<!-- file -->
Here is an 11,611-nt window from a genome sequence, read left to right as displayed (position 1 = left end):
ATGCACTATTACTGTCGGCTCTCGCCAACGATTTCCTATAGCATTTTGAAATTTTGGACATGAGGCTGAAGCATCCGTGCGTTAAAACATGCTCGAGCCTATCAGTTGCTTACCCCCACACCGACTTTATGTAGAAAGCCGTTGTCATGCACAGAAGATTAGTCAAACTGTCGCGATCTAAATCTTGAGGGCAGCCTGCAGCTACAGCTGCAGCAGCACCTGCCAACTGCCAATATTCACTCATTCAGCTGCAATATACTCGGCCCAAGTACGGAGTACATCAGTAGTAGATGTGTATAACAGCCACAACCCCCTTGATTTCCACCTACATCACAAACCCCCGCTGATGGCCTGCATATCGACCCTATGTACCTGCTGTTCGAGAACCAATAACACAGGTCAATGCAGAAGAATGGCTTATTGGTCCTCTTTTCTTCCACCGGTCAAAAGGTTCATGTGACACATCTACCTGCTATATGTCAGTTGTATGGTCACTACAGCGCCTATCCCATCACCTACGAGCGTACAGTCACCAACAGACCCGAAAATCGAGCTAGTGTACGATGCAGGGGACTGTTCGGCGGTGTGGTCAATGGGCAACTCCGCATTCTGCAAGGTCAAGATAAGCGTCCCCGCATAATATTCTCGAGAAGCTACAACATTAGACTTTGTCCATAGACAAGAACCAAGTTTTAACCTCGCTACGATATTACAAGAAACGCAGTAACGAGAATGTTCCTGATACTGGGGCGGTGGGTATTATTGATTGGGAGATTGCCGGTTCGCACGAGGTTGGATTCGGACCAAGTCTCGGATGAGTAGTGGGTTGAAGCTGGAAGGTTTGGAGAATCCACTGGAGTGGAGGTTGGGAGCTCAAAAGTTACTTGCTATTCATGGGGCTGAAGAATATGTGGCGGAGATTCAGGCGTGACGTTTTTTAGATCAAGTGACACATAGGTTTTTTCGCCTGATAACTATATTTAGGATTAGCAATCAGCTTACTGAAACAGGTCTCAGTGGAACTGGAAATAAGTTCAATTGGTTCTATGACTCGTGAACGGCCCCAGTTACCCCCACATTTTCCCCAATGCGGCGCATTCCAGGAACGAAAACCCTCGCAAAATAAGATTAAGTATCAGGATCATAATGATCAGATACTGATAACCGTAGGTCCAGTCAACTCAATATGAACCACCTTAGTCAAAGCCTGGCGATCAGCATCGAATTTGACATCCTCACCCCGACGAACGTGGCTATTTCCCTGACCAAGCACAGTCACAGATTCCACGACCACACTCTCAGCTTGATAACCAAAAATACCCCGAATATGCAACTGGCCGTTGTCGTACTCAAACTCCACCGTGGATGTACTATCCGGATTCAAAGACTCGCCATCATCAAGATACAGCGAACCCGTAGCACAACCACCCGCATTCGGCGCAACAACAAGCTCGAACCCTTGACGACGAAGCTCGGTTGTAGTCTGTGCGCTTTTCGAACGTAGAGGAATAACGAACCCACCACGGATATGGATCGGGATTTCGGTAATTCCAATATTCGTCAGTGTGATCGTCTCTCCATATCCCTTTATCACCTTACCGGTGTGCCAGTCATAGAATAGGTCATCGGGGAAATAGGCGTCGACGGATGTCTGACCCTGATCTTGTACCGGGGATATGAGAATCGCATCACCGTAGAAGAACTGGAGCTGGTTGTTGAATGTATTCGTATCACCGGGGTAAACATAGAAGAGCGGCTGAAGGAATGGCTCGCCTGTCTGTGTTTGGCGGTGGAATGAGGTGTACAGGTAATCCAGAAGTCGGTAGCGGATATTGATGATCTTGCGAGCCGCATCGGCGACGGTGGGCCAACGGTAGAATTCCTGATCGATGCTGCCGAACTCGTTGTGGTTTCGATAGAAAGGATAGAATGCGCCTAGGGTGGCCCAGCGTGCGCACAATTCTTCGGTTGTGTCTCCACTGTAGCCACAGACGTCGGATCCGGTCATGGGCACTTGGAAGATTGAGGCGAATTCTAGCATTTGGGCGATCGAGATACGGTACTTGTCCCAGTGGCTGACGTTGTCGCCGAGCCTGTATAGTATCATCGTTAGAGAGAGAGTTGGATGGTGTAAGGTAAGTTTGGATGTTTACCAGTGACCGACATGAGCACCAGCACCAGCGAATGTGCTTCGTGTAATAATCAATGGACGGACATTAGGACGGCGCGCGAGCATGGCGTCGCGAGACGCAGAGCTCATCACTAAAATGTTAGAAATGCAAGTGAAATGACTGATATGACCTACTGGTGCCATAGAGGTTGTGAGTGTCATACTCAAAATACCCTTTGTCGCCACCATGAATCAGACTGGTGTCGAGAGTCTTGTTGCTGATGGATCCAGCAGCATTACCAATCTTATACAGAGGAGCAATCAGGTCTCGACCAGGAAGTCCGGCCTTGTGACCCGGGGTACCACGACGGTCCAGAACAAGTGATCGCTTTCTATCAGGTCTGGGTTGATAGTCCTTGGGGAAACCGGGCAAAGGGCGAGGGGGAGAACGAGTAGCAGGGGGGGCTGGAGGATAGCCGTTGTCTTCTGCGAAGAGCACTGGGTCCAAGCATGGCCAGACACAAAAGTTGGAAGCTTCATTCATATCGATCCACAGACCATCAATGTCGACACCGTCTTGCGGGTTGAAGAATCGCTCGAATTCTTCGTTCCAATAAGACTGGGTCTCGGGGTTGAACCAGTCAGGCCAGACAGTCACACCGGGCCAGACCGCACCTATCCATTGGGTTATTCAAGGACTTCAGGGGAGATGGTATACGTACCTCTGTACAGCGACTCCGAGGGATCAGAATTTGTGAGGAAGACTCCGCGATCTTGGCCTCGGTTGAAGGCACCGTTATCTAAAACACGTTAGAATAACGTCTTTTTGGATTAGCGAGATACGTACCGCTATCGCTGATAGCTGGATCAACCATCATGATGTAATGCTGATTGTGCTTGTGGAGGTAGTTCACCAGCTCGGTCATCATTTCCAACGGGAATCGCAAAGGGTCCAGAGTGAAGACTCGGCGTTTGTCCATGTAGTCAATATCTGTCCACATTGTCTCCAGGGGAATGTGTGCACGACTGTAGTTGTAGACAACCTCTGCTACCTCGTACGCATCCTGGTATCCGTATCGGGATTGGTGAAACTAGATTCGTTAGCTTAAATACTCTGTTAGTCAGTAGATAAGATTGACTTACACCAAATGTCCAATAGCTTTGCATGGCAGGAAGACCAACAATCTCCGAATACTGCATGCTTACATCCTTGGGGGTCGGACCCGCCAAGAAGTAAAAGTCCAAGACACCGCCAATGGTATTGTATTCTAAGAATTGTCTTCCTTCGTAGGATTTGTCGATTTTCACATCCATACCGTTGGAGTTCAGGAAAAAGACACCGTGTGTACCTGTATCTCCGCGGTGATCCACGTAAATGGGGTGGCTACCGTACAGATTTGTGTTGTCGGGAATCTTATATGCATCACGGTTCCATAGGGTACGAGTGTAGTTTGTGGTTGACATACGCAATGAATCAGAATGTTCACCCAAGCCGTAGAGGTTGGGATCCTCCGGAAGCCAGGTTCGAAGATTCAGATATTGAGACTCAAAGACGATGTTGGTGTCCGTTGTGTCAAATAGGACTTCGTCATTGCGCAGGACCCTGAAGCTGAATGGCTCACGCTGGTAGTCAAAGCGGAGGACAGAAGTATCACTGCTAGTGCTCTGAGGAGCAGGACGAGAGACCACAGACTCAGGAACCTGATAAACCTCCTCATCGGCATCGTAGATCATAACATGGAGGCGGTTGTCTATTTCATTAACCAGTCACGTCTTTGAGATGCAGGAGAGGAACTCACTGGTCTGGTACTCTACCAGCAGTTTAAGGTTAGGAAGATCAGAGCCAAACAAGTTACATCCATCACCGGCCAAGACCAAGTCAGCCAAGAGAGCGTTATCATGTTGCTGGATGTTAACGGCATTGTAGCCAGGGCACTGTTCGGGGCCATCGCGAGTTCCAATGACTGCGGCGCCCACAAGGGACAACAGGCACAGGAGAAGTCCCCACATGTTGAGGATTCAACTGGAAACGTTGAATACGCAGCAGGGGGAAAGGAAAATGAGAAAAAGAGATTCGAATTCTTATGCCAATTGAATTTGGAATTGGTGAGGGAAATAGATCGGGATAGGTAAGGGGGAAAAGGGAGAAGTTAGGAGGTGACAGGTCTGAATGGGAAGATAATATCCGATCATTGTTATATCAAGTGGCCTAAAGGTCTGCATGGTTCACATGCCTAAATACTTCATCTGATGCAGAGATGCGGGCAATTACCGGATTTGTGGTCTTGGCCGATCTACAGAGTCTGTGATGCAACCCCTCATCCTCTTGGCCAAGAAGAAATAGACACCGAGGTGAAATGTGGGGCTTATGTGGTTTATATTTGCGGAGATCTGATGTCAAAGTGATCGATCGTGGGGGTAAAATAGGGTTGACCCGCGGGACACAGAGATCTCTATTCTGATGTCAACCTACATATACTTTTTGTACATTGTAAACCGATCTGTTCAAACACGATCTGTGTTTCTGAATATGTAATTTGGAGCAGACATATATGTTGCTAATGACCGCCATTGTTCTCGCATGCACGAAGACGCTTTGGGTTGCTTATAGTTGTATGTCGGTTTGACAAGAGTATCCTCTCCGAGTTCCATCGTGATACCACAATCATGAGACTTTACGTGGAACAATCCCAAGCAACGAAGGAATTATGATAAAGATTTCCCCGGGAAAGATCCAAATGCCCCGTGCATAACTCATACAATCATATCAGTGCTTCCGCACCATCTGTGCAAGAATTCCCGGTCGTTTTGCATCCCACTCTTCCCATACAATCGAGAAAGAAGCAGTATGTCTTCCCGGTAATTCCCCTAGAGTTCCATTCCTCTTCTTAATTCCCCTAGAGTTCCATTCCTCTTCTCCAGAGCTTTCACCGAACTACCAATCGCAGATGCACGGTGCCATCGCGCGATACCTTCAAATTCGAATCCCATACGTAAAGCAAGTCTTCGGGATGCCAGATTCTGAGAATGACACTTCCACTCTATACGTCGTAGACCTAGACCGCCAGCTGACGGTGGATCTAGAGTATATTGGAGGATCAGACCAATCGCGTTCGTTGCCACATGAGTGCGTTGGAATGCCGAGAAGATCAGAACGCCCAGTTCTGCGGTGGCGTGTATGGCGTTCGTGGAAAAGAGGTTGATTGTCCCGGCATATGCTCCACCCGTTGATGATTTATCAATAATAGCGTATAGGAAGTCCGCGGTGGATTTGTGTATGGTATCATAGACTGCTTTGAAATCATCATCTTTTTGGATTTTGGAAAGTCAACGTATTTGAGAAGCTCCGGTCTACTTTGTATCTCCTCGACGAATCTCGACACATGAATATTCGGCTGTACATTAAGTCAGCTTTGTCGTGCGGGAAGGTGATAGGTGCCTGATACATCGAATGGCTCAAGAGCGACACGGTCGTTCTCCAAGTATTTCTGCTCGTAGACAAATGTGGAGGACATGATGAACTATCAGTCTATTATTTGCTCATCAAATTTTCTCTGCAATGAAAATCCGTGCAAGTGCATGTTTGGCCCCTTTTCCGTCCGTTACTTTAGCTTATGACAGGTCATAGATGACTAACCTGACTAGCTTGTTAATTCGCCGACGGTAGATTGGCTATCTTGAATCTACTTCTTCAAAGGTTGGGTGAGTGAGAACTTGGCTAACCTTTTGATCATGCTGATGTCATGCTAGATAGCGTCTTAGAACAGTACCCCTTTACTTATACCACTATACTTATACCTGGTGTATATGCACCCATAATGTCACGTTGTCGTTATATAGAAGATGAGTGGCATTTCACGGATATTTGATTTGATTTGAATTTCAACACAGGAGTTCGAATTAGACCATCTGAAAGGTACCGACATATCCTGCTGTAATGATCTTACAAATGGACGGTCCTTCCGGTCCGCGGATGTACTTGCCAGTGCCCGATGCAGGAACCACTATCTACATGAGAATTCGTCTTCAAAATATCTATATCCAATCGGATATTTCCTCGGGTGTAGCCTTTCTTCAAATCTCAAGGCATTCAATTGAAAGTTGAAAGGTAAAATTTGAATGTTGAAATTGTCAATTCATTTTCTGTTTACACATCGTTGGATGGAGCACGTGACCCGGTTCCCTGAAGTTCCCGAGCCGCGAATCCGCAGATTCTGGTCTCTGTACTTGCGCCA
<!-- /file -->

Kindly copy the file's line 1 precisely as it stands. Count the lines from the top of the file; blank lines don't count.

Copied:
Here is an 11,611-nt window from a genome sequence, read left to right as displayed (position 1 = left end):